Inaccuracy: The biggest benefit of buying data from an aggregator is also this biggest drawback. Having tons of data is great, but often aggregators have more duplicate or conflicting records as a result of using multiple sources.
Standardization: Information obtained from multiple data owners (each fielding, tagging, and displaying information) is not standardized. This makes it difficult, if not impossible, to successfully import data into your CRM system.
Limitations: Aggregators are often severely restricted in what they’re allowed to sell. For example: if a particular piece of information is included in the data set you receive, (such as company size), the compiler may not have the rights to provide that as an individual set.
B2B data owners and resellers — from whom aggregators get their data — protect their own data list business. They do this by limiting the ways in which other vendors are able to slice and dice their data.
Cost: Like brokers and resellers, aggregators often pay for some (or all) of the data they provide. That means they may have minimum purchase requirements, and are generally less flexible in their ability to negotiate pricing.
How Do I Choose a B2B Data Provider?
As with any major decision, there are a few different factors to consider when evaluating data providers for your sales team. Here are our tips for choosing the best B2B data provider for your needs.
1. Conduct Your Research.
Prior to speaking to a sales rep, be sure to research the different options available to you. That way, you’ll enter your sales conversations informed with questions at the ready. Proper research will also help you eliminate the data providers that don’t fit your needs, saving you time and effort.
When scoping out potential data providers, here are a few different factors to keep in mind:
- Data source: Make sure the top data providers you evaluate all have a reputable means of collecting data. Although the source itself isn’t critical, making sure each provider collects data legally and responsibly is critical.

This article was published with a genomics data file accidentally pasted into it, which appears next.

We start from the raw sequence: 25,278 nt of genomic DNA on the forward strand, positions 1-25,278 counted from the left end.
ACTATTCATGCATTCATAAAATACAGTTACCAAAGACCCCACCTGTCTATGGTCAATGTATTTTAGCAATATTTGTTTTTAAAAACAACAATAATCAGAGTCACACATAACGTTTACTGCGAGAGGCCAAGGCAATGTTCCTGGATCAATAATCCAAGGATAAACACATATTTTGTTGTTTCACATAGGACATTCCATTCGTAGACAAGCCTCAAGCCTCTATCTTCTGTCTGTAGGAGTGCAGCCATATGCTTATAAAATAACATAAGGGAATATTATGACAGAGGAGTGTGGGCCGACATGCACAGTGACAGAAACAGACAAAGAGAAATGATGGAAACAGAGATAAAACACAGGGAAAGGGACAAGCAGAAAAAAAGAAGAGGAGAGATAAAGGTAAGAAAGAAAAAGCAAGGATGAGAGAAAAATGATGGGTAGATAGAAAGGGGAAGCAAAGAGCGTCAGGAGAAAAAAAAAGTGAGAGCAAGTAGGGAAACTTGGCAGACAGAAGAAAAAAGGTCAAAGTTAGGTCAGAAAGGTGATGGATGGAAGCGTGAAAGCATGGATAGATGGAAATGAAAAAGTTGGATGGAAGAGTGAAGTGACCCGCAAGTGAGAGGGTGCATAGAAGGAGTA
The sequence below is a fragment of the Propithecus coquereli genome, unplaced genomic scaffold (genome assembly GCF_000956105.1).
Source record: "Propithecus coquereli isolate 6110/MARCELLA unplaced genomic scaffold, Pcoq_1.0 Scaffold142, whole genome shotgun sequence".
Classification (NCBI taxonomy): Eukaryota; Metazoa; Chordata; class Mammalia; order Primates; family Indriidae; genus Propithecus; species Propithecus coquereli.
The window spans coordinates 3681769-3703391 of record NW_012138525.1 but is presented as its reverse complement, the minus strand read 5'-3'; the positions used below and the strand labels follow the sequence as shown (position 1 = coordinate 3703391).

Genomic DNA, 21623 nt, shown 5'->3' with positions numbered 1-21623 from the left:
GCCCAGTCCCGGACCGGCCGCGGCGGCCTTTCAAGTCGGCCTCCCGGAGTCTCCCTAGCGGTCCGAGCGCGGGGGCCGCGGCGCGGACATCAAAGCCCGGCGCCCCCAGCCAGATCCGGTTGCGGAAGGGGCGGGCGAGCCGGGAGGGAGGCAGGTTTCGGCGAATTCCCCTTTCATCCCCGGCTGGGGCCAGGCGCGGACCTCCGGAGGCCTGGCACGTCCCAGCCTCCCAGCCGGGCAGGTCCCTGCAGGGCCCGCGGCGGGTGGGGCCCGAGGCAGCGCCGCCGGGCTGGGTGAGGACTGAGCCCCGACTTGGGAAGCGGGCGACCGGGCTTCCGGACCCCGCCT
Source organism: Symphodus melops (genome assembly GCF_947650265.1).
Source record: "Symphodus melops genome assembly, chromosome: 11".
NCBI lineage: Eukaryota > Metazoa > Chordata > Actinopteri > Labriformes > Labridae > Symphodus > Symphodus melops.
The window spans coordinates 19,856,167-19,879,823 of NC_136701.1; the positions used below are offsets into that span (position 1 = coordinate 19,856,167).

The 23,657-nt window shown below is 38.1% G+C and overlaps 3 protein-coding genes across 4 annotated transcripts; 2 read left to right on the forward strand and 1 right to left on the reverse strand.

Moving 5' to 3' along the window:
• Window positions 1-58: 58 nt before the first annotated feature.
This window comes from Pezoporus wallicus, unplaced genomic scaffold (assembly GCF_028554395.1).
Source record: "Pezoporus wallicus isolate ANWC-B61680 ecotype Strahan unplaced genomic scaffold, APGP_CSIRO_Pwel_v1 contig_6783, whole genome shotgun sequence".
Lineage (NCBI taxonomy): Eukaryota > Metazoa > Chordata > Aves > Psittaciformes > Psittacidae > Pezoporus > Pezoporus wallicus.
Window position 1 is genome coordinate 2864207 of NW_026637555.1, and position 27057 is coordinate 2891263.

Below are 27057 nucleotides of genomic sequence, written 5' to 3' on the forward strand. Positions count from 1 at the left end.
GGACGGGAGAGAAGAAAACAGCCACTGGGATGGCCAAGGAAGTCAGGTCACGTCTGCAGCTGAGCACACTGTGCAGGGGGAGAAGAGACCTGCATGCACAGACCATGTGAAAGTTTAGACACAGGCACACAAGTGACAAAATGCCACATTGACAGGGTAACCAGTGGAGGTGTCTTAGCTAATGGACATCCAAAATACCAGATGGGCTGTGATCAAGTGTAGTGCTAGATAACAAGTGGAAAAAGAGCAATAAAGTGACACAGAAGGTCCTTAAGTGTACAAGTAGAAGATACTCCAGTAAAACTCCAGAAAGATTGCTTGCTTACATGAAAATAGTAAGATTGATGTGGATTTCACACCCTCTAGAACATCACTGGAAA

- Reputation: Check popular review websites, social media platforms, and industry message boards to understand what type of reputation each data provider has. Pay close attention to vendors who have proven success with companies similar to yours.
- Industry coverage: Some B2B data providers only offer data sets within specific industries or verticals. Be sure to inquire about each provider’s industry coverage before signing a contract or invoice.
- Cost: If the data you’re purchasing is high-quality, then the price shouldn’t be a huge factor. However, it’s important to determine what your payment covers. Typically, there are three levels of data purchases: One-time use, multiple time use, and outright purchases. Determine which of the vendors offer the type of purchase your business needs.
- Features: Inquire about features, add-ons, and integrations. Consider what’s included in your purchase and what’s not. Most importantly, make sure your data purchase integrates with the technologies you’re already using.
Conducting this research will give you insight into the options available and will prime you to have more informed conversations prior to making a purchase.
2. Define and Communicate Your Business Goals.
Every company will have a unique set of goals and requirements when it comes to business data. And unfortunately, not every B2B data provider will be able to meet your particular needs. Because of this, it’s important to outline your must-haves ahead of time.
First, consider why you’re evaluating data providers in the first place. Are you looking for prospecting data? Have you noticed inconsistencies and inaccuracies in your database? Or, do you have a particular project in mind that you need the help of a data provider to tackle?
No matter what your reason is, be sure to clearly articulate the different tasks you’re hoping to accomplish. Here are a few other important factors to consider during this process:
- Types of data: Think about the different types of data you and your team need access to. Some data providers only supply contact information or firmographic data regarding companies and accounts. Others provide technographic data and demographic data. Get a clear understanding of the types of data each provider offers and determine whether or not they have what you need.